The thing I think I like best about the Drengir is that Star Wars is a galaxy where pretty much somebody has seen everything. Your next door neighbor is flying squid, you’ve been to a lava planet. Of course you have! You have all these incredible experiences and very little that’s actually alien. In that sense, the Drengir are alien. They are profoundly different. And you’re not ever going to be able to kind of synthesize them with the world of civilization. The Drengir don’t want it that way. That’s for sure. So getting to have, you know, something that really is alien, and apart rather than only the known, I think it has been interesting.
Something that even the Jedi could be shocked by!
Yes, exactly. I don’t really see there being a Drengir Jedi 50 years down the line. I don’t think that the plants don’t have anything to do with the meat. The walking talking meat is just weird.
They’re also another example of force-sensitive plants, which is something we’ve seen before, especially with the dark side. But is this connection different?
We know from Yoda that you can have a really evil tree. I don’t know how trees do that, is it like shedding leaves maliciously, or something? I don’t know. But we know that that can happen. And the Drengir are very, very much tied to the Dark Side of the Force.
Is that sort of related? Or is it two separate schools of plant-based force sensitivity?
I think we have got to the area of where Lucasfilm lawyers repel down on ropes.
Let’s talk about Into the Dark’s inevitable breakout character Geode. Where did the idea for that character come from?
I’m giving credit where it is due, that was actually my boyfriend’s idea. I had Leox. And he needed a navigator. And I knew that the navigator needed to be of few words, because Leox was good with words and spoke very eloquently, and sometimes extensively on his own behalf. And I didn’t want something competing with that.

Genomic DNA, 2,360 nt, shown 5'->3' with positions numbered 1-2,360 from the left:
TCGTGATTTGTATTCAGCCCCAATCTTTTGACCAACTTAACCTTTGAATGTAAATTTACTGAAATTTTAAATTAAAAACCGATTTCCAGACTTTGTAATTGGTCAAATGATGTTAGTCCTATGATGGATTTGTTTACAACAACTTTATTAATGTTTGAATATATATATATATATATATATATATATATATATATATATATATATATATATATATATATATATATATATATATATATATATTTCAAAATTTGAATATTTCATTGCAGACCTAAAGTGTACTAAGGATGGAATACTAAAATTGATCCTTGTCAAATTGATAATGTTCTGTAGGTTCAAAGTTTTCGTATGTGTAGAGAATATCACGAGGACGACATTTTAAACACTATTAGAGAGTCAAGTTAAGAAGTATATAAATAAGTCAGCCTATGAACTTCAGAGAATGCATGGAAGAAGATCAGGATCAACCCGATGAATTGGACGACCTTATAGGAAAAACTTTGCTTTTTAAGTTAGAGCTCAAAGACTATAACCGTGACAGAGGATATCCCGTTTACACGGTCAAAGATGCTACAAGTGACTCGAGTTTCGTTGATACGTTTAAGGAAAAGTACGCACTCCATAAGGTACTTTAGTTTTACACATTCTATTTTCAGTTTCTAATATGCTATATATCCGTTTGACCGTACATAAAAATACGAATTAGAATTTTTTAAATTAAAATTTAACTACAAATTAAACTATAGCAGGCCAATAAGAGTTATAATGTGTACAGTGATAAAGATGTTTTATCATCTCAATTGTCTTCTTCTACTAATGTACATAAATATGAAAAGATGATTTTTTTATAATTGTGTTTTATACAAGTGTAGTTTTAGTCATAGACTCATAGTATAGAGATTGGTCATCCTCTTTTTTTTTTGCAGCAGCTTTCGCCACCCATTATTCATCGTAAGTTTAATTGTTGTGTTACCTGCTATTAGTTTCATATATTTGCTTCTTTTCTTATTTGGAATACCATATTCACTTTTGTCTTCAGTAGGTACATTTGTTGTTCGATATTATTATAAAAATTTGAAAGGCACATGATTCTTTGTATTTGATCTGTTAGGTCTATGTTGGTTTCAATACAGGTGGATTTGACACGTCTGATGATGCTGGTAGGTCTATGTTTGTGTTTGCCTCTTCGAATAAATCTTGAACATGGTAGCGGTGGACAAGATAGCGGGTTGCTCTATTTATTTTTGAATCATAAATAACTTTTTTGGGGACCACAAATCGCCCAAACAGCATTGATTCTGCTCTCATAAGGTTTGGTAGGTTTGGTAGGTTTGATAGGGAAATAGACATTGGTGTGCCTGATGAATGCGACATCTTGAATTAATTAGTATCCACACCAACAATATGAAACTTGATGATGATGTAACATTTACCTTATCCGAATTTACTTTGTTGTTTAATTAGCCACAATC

But at the same time, you don’t want to just do Chewbacca again. So I was like, “What can I do? What can I do?” And Paul goes, “What if it’s a rock?” Yes! A rock. I mean, he’s not a rock. He’s a Vintian. But it’s very difficult to tell Vinitains apart from rocks, unless you’re a Vintian. Or a rock.
Some of the Jedi get Geode right away, and you get a little bit of their relationship to the Force and the Jedi Order itself from their relationship with him. Cohmac is sort of like, “I can’t empathize with this because I don’t understand it at all.” Meanwhile Orla, as a Wayseeker, just sort of goes with it and gets him right away.
Exactly, and that’s the whole point of Into the Dark. Reath going from having one very strict view of the kind of Jedi who’s going to be in the kind of life you have to lead, having this broader view. And at the end of it, he’s able to connect a little bit to Geode, he’s expanded his view of the Force itself.
That moment of understanding with Geode was Reath accepting that, “Yeah, I should go to the frontier, and I should I should let that be a part of my life.”
I’m very glad that you picked up on that, because I don’t know that anybody else is picking up on that. But that was the hope. He’s kind of had this breakthrough. He’s not exactly the Jedi that he was before. He’s still like to be sitting somewhere with a book, but wouldn’t we all?
Everyone ends in a place where they have so much left to do and so many other places to go. I assume we can expect these characters to show back up throughout the High Republic time period?
I think it’s safe to say that you will see these people again. We’re not going to keep introducing all new people in every single book. I think that would be asking a bit much. It’d be exhausting even just coming up with that many names.
Reath Silas is a top tier Star Wars name.
A fan was like “My son’s name is Silas, you should make a character named Silas.” And I was like, “I’m not gonna do that … exactly.” A first name as a last name in Star Wars means you have sort of the nonsense sound, right? But you also have familiar names used in unusual ways. Or if it’s one syllable Luke, Ben, Rey. You can have words that aren’t names like Wedge things like that. [Silas] works as a last name. I hope that guy reads this book.